This collection contains high quality digital reproductions of roughly 100 historical maps produced in Japan from the 17th century to the 20th century. The original copies of the maps are held in the East Asian Library at the University of California at Berkeley. The David Rumsey Map Collection has digitized the maps and has made them available online.
The collection rewards the viewer with an array of fascinating, beautiful maps. The majority of the maps are of cities or regions of Japan, but there are also maps of China and East Asia, as well as a few global maps from the late 19th century. Most maps are woodblock printed, created during the Tokugawa period (1600-1868), when urbanization and the growth of a commercial publishing industry turned maps into popular commodities. There are also several maps from the Meiji period (1868-1912), during which European and American cartographic techniques became widespread in Japan. The maps are shown both in their cover and unfolded, so that the viewer can get a better sense of the map itself as a historical artifact-an item that people purchased and placed in their pockets and stored on bookshelves.
The site is relatively easy to use, although it requires a little time to learn all of its different features and functions. Search for maps by country, province, author, or keyword. The site then retrieves thumbnail images of maps that match the search term. Or, browse thumbnail images of all maps in the collection. Clicking on the thumbnails opens a larger version with information about the map and zoom capabilities. The maps have been scanned at a very high resolution; as a result, users can zoom in repeatedly without losing clarity. Place names that appear impossibly small when looking at the entire map can thus be rendered legible (in Japanese). One could spend hours exploring a single map, uncovering unexpected and colorful details in every corner.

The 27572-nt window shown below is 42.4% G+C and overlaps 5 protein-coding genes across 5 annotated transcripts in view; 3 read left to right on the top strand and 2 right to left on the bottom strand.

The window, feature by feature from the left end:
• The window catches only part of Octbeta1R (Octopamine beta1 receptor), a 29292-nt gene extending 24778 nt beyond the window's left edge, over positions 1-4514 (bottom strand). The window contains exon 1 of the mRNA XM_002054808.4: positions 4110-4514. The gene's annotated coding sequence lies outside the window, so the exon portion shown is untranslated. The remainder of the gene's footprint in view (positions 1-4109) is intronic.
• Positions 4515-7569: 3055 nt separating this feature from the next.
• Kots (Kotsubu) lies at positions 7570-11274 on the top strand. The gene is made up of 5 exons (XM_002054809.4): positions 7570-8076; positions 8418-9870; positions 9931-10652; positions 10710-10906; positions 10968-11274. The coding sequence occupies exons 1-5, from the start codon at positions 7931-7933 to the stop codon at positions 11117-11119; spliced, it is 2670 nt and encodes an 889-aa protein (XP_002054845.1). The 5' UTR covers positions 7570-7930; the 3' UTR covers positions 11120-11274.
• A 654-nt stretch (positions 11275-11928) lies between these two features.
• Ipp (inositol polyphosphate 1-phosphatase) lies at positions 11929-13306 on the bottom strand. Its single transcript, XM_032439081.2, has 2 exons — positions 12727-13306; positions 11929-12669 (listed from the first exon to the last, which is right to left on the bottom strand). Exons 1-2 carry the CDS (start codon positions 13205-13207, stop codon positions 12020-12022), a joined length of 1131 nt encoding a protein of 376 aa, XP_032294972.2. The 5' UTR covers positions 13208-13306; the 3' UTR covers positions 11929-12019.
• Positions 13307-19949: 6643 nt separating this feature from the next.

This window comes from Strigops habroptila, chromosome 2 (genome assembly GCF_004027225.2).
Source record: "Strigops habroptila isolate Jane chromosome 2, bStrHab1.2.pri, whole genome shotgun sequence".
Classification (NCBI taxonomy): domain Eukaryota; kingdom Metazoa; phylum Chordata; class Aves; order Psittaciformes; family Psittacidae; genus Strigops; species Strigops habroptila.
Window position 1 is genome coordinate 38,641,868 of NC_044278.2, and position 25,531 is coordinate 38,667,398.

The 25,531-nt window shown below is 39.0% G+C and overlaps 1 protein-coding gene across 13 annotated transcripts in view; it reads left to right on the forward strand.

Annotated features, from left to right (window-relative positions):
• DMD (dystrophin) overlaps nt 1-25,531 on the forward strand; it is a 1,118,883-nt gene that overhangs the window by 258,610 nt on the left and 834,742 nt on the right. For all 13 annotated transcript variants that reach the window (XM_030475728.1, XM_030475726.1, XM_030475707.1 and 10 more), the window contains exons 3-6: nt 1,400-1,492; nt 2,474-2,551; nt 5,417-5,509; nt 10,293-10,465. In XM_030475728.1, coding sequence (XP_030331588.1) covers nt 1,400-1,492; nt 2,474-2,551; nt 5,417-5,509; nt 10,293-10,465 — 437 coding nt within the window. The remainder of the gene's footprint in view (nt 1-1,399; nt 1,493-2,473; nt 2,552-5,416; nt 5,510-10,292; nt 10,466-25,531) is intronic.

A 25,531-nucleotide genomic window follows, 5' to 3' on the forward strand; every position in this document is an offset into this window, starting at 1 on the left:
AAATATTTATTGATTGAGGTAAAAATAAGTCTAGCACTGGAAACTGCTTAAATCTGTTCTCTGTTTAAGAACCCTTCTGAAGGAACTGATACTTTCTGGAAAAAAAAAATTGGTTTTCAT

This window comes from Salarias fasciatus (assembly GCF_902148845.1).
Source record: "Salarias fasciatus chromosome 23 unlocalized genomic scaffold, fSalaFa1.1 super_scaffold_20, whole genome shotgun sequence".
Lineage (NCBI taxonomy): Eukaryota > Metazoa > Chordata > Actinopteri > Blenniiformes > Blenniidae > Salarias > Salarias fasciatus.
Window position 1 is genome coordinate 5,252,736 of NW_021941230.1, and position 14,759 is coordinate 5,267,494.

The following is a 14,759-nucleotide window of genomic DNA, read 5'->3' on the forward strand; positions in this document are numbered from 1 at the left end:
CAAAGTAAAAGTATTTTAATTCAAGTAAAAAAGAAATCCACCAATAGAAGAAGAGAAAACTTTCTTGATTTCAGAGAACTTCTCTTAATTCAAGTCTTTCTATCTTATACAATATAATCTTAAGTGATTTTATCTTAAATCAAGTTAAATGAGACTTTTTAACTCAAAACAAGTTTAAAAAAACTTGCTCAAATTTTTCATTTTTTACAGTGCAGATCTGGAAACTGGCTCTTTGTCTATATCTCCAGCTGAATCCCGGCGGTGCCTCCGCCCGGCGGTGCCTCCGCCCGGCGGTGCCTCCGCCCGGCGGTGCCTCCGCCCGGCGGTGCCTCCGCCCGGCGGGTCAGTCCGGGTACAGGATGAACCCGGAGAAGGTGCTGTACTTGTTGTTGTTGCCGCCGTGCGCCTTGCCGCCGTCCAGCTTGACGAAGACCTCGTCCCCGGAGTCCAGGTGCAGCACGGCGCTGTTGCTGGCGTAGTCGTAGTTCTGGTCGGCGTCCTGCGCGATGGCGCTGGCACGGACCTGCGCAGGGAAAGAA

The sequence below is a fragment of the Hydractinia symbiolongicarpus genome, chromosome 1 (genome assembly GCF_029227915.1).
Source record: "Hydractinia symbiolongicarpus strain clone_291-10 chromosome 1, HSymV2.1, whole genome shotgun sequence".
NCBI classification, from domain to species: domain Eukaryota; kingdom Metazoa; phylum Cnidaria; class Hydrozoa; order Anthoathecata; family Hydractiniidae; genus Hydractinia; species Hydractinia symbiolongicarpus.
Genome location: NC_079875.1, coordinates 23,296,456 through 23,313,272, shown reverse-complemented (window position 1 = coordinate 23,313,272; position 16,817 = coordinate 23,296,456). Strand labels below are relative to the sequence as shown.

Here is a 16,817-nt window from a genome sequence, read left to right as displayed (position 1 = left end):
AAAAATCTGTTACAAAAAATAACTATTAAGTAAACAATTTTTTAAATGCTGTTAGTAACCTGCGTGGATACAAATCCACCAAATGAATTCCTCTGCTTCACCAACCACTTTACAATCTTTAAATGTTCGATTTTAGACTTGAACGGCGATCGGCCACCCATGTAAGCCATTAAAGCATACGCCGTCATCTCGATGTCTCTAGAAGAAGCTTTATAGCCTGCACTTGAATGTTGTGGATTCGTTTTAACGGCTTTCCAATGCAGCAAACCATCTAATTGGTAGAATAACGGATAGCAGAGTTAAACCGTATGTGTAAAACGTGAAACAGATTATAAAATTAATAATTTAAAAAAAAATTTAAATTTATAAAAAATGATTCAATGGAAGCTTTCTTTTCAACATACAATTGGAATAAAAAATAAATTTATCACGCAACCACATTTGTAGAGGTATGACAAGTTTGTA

Different audiences will find different uses for the site. The site will be a valuable resource for historians. Scholars studying the Tokugawa period, in particular, now have easy access to detailed information about the urban geography of major early modern Japanese cities. Furthermore, they can trace how those cities changed over time—comparing, for example, a 1657 map of Osaka with a 1913 map. Teachers of world history should also find the site useful. At the very least, the site provides vivid visual aids to enliven lectures on early modern urban society and culture in East Asia. More broadly, teachers can use the maps to demonstrate different ways in which people conceptualize geographic space. Teachers might, for example, compare the maps on this site with European maps from the same era when discussing how different cultures visualized the place of the nation within the larger world. Teachers might also use the maps to point out how mapped space became increasingly abstract over time, largely under the influence of the modern cartographic imagination. For example, castles—once drawn on Japanese city maps in elaborate, colorful detail—are, by the late 19th century, signified simply by the castle name or perhaps by a generic symbol of a castle. The richness of these sources, along with the extraordinarily high quality of their reproduction, make this site an invaluable tool for anyone who studies or teaches Japan and East Asia.